FOR THOSE POLITICAL AND FINANCIAL LEADERS who don’t necessarily like hearing that the status quo is under deep suspicion by citizens, communities, and groups worldwide, here are a couple of other headaches for you. Your problems are growing.
Universities have always been seedbeds of reform and activism, but many will be surprised to learn that on campuses across Europe, in Tel Aviv, and New York, students of economics have gained ground in raising their opposition to their peers and mentors who feel that their field is a science and that there is little can be done. Not so, says the International Student Initiative for Pluralism in Economics – a fancy name but with a gutsy mandate.
We want to ultimately create a space in which economic solutions to society’s problems can be generated. United across borders, we call for a change of course in economics.
You can’t get much more resolved than that and I trust capitalist leaders are listening.
The student’s movement, and those like it, are saying it’s time to take economics out of the sterile lab and into the highways and byways of where people actually live. And they are driven by anger. Following the economic crash of 2008 and the financial sector’s quick return to business as usual, these movements called for change, only to be ignored across the board by those in the very field they were studying in universities across the globe. Of course economics is something of a science and these students are learning their craft, but it is also about people and populations, environmental degradation and poverty, community decline and the lack of political will. They are marching to the call that it’s time science and humanity came together for economies that actually work and don’t just leave these challenges in stasis.
In another development, on May 22, a conference titled, “The New Populism” is being held in Washington D. C. and features the highly popular Senator Elizabeth Warren as its keynote speaker. It’s a tough conference for the financial and political elites to ignore when people like Warren are participating.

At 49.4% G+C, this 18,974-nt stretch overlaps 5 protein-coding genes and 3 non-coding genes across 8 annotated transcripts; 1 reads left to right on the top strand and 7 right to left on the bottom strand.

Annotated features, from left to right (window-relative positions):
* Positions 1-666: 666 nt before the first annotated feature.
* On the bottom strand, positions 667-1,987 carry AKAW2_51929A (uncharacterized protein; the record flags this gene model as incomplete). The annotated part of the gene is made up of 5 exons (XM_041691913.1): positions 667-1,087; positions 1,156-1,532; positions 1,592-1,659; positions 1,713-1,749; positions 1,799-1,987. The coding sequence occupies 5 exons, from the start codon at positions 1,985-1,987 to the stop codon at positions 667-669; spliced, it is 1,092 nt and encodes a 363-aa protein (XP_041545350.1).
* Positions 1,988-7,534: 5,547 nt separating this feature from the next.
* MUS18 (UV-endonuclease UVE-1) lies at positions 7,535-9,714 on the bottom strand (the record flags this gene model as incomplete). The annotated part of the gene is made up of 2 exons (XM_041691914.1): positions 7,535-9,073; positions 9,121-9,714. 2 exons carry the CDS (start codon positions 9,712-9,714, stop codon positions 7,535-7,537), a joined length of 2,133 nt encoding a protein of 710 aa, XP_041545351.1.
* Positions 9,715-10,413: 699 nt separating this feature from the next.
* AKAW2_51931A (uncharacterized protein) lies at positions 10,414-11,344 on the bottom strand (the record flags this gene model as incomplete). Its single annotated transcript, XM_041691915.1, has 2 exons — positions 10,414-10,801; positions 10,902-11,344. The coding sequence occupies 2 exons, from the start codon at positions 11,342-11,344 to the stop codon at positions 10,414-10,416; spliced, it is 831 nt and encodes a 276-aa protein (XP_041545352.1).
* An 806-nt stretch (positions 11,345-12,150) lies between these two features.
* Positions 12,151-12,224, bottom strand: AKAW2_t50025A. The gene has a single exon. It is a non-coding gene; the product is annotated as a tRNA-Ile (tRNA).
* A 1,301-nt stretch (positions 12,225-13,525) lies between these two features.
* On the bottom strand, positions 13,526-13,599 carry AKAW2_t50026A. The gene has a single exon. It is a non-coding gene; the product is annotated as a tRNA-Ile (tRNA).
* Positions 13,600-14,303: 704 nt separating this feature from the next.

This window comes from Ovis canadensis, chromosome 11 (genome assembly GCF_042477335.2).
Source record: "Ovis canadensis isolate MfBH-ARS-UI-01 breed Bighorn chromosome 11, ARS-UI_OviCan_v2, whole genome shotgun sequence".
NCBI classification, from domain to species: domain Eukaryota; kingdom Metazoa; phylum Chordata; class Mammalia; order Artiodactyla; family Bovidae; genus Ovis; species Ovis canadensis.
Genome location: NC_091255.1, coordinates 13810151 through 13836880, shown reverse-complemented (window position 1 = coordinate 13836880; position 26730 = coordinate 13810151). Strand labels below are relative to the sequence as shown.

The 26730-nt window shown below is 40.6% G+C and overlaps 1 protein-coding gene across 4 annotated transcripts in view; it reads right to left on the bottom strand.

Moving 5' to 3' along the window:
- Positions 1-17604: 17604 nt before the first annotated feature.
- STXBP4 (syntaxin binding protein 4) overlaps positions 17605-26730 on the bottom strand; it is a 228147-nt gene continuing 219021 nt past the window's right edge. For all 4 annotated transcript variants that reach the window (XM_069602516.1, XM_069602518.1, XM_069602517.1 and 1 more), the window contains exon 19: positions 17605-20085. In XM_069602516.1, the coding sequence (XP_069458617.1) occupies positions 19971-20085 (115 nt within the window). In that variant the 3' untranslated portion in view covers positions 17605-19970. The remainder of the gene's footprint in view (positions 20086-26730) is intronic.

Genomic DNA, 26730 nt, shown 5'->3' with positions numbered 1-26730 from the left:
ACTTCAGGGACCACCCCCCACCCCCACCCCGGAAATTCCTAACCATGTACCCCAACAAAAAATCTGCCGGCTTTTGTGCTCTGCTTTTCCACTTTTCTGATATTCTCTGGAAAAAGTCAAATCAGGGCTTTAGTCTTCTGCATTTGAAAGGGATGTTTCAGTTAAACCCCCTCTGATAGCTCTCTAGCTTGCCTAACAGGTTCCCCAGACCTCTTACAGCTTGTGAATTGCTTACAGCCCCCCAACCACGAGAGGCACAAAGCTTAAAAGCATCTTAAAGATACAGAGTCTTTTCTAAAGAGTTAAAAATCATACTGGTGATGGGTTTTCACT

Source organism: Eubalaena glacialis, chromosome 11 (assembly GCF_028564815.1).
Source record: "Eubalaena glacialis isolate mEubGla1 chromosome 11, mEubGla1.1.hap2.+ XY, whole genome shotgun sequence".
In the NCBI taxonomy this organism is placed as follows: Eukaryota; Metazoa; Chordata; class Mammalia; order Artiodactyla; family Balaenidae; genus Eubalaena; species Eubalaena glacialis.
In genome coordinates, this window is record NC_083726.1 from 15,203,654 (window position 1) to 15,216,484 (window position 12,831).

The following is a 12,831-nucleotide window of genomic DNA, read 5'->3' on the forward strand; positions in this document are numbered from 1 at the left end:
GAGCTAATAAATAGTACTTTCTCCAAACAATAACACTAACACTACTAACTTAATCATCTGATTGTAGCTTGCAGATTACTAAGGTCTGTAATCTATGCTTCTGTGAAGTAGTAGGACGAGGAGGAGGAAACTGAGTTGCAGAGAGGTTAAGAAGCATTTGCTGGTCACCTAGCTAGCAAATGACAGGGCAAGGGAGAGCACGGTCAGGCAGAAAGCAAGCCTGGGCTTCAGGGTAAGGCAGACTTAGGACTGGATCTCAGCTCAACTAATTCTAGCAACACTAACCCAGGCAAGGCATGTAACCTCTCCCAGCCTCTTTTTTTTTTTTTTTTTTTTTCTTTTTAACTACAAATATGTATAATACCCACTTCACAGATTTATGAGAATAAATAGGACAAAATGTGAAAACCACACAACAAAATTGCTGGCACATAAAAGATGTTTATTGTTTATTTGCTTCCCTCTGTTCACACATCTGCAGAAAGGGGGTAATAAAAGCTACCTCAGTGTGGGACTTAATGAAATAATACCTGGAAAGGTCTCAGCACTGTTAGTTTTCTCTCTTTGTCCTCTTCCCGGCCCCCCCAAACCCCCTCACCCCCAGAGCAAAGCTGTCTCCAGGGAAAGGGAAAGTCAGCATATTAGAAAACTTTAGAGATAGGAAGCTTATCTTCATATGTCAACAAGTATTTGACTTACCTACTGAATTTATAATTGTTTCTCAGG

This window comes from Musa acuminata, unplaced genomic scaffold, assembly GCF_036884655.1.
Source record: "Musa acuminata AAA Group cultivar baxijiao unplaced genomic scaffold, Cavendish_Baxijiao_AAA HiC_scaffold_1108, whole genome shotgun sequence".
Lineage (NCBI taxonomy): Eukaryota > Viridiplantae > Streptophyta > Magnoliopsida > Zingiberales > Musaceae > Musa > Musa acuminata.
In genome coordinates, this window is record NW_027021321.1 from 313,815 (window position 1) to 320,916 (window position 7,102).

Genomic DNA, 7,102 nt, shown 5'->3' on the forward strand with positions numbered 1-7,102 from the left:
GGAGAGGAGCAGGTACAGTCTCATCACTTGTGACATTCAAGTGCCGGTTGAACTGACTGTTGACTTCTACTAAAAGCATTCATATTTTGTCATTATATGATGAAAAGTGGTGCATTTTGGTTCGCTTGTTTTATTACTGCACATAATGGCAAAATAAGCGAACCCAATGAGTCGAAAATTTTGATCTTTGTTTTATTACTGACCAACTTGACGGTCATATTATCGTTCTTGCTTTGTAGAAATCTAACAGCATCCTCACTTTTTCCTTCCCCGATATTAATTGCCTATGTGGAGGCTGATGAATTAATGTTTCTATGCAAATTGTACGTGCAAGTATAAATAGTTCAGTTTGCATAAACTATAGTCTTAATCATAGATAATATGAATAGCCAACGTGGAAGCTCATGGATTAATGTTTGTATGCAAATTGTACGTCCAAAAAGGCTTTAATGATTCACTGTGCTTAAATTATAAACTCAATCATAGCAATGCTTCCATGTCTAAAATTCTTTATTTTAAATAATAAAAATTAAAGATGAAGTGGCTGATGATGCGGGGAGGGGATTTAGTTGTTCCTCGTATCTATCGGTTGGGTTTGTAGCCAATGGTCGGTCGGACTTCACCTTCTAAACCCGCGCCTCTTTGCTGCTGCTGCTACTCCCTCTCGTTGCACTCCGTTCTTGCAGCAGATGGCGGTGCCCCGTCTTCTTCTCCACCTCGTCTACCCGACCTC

Two years of polling has revealed that Americans are becoming increasingly more populist in political outlook and community-driven in their economic priorities. They, too, are angry and starting to fight back over what they perceive as huge indulgences among the elite when so many citizens have fallen by the wayside following the economic meltdown. It was their hope that things would change following the financial calamity, but when corporate and political leaders managed to protect their increased financial rewards from legal scrutiny, people began organizing at significant enough levels to capture national attention.
In so many ways, Elizabeth Warren has unleashed the floodgates of populism and is a rarity – a popular politician prepared to take on the system and call it to account. Her bestselling book and frequent pointed questions at committee hearings have given confidence to citizens who previously stood on the fringe in their anger, but who now have come together to accomplish exactly what Warren has called for – a citizen’s alternative to the prevailing elitism. The website populistmajority.org unveiled some polling that, if true, speak to new tensions ahead. Among the findings:
- More than half of those polled think the problems that led to the financial crisis have not been fixed
- Two-thirds believe that Wall Street financial institutions actually make it harder to find good jobs
- Two-thirds believe there should be more government oversight of financial institutions
- Nine out of ten believe it is important to regulate financial services in order to ensure fairness toward customers
- 83% believed financial leaders should be held accountable for actions that result in considerable negative effects on society in general
It’s no accident that most of the interest in the movement finds its source on the centre-left side of the political spectrum, yet the targets of their outrage including well-known Democratic and independent leaders like Bill Clinton and even President Obama for coalescing around the financially comfortable when so many have been thrown under the financial juggernaut.
As you would expect, there are many naysayers, and yet these two movements – students of economics and populism – are gaining a level of attraction and attention unseen in years. And they are going right after the heart of economic and political indifference. Their real power might not be in their astute arguments but in the sense of fervor they can create in societies growing restless for economic and political change. Even if they are doomed like those manning the ramparts in Les Miserables, shouting: “Do you hear the people sing? Singing the song of angry men? It is the music of a people who will not be slaves again,” they will ultimately usher in a movement of social and financial equality that can yet capture the hearts of a citizenship remained dormant too long. The next generation is coming and hopefully it gains success before we have wasted our human future.